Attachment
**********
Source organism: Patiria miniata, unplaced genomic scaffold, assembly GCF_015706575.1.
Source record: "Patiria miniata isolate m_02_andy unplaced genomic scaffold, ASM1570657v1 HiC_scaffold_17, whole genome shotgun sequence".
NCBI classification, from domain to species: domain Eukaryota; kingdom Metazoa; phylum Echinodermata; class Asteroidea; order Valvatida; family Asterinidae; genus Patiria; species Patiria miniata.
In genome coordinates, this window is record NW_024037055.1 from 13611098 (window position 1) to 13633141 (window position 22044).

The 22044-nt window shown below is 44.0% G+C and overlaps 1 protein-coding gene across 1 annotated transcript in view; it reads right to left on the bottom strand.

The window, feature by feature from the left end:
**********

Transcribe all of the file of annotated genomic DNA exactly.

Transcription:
Source organism: Patiria miniata, unplaced genomic scaffold, assembly GCF_015706575.1.
Source record: "Patiria miniata isolate m_02_andy unplaced genomic scaffold, ASM1570657v1 HiC_scaffold_17, whole genome shotgun sequence".
NCBI classification, from domain to species: domain Eukaryota; kingdom Metazoa; phylum Echinodermata; class Asteroidea; order Valvatida; family Asterinidae; genus Patiria; species Patiria miniata.
In genome coordinates, this window is record NW_024037055.1 from 13611098 (window position 1) to 13633141 (window position 22044).

The 22044-nt window shown below is 44.0% G+C and overlaps 1 protein-coding gene across 1 annotated transcript in view; it reads right to left on the bottom strand.

The window, feature by feature from the left end: